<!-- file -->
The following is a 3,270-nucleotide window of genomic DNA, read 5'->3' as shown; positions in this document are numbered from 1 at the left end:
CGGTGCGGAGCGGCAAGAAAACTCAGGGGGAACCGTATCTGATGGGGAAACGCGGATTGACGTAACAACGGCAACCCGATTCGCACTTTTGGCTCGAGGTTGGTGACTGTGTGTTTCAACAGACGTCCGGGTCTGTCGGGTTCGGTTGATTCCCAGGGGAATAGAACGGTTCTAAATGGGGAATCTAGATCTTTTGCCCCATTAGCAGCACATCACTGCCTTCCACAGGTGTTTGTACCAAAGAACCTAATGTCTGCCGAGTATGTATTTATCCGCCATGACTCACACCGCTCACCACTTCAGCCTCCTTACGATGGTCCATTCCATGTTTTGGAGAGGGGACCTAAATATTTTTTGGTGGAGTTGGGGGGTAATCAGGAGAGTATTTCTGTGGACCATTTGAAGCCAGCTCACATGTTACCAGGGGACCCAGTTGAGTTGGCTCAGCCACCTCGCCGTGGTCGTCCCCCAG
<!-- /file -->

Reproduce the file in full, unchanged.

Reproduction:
The following is a 3,270-nucleotide window of genomic DNA, read 5'->3' as shown; positions in this document are numbered from 1 at the left end:
CGGTGCGGAGCGGCAAGAAAACTCAGGGGGAACCGTATCTGATGGGGAAACGCGGATTGACGTAACAACGGCAACCCGATTCGCACTTTTGGCTCGAGGTTGGTGACTGTGTGTTTCAACAGACGTCCGGGTCTGTCGGGTTCGGTTGATTCCCAGGGGAATAGAACGGTTCTAAATGGGGAATCTAGATCTTTTGCCCCATTAGCAGCACATCACTGCCTTCCACAGGTGTTTGTACCAAAGAACCTAATGTCTGCCGAGTATGTATTTATCCGCCATGACTCACACCGCTCACCACTTCAGCCTCCTTACGATGGTCCATTCCATGTTTTGGAGAGGGGACCTAAATATTTTTTGGTGGAGTTGGGGGGTAATCAGGAGAGTATTTCTGTGGACCATTTGAAGCCAGCTCACATGTTACCAGGGGACCCAGTTGAGTTGGCTCAGCCACCTCGCCGTGGTCGTCCCCCAG